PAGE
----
Now, a new standard is emerging for passwords, backed by a growing number of businesses and government agencies — to the relief of computer users everywhere. No longer must passwords be changed so often, or include an incomprehensible string of special characters. The new direction is one that champions less complexity in favor of length.”

“Design Thinking” results in products that customers want

The Internet is challenging the very way companies think about their product design. In the rush to bring the Internet of Things (IoT) to, well… everything, companies are discovering that being connected for the sake of being part of IoT isn’t enough. Savvy consumers are looking for products that are functional and make their lives easier in addition to the convenience of connectivity.

Data Security: Steps you can take today to protect your data

Stolen data from the Democratic National Committee was carefully timed to be leaked during the Convention last month and consequently shared the media stage with the candidates. This latest data breach sent a chill down the spines of many organizations as they question their own information security policies.

Top Nonprofit Tech Challenges: Mobility Solutions

With a mobility solutions in place, nonprofits can realize benefits like cost savings, improved employee morale, and more efficient use of time and resources. Here are some quick tips to ensure your technology is mobile-ready and secure, as well as some suggestions for mobile services that may aid in your productivity.

Top Tech Challenges of Nonprofits: Obsolete Technology

Knowing when to upgrade and install updates is critical to keeping your data secure, but it can be challenging to keep up with it all. Sinu takes care of these updates automatically, but if you are managing your IT in-house, here are a few tips on avoiding obsolete technology.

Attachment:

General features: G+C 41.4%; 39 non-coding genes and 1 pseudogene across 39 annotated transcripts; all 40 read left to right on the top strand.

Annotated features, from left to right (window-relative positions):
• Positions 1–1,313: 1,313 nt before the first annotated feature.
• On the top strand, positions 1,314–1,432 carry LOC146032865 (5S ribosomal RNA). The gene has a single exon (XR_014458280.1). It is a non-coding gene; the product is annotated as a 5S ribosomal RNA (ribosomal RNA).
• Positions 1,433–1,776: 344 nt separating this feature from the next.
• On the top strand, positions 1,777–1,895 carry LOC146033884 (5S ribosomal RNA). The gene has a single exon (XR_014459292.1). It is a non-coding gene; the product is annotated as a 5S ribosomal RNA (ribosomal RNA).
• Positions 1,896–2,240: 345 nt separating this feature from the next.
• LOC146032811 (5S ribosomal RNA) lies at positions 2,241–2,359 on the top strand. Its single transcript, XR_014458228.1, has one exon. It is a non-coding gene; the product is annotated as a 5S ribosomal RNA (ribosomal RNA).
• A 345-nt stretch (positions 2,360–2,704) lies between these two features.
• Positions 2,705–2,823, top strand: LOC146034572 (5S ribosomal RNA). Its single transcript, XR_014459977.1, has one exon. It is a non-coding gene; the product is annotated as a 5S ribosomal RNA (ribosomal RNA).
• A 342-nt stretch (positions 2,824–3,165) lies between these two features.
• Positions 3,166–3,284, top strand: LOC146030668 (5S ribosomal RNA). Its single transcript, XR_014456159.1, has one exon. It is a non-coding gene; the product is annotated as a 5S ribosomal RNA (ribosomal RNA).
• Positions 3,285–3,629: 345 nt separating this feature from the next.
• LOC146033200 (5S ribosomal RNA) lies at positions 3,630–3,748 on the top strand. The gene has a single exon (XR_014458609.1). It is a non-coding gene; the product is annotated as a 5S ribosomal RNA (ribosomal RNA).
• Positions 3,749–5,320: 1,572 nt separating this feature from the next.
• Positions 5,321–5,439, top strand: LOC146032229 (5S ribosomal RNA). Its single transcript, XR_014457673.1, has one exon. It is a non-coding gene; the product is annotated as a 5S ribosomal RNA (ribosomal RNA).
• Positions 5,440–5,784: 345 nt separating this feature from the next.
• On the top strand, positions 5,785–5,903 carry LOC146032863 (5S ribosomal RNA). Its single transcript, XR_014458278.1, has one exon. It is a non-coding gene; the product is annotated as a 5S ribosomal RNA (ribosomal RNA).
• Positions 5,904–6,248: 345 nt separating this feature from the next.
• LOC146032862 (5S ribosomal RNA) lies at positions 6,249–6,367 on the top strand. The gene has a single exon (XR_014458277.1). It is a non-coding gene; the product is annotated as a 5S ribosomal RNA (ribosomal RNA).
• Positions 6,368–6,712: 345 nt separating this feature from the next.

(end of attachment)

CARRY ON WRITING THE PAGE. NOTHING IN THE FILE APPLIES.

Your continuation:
Malware on Android Apps Targets Bank Account Info

Sitting innocently on Google Play are about a dozen apps imitating banking and payment apps, and designed to get you to download them. The mobile banking applications targeted by the malware include those from Commonwealth Bank and Wells Fargo. The issue of hacker apps isn’t new (at least in tech years). The issue is that Android consumers generally expect Google Play to be a safe location to download apps from, making them that much more dangerous.

Privacy and convenience: Is it a CLEAR choice?

Whether it’s convenience-oriented apps, electronic tolls, or even pre-ordering your latte at Starbucks, consumers are seeking solutions that moves them through their day faster and easier. People want to think as little as possible about basic tasks, and companies are leapfrogging through technology to be that “frictionless” solution.

Social engineering: Bad people tricking good people

Social engineering: Bad people tricking good people

Social engineering is the psychological manipulation of people into performing actions or divulging confidential or sensitive data for the purpose of fraud and/or system access. It is often difficult to identify the attacker because it is just one layer in a sophisticated hacking scheme.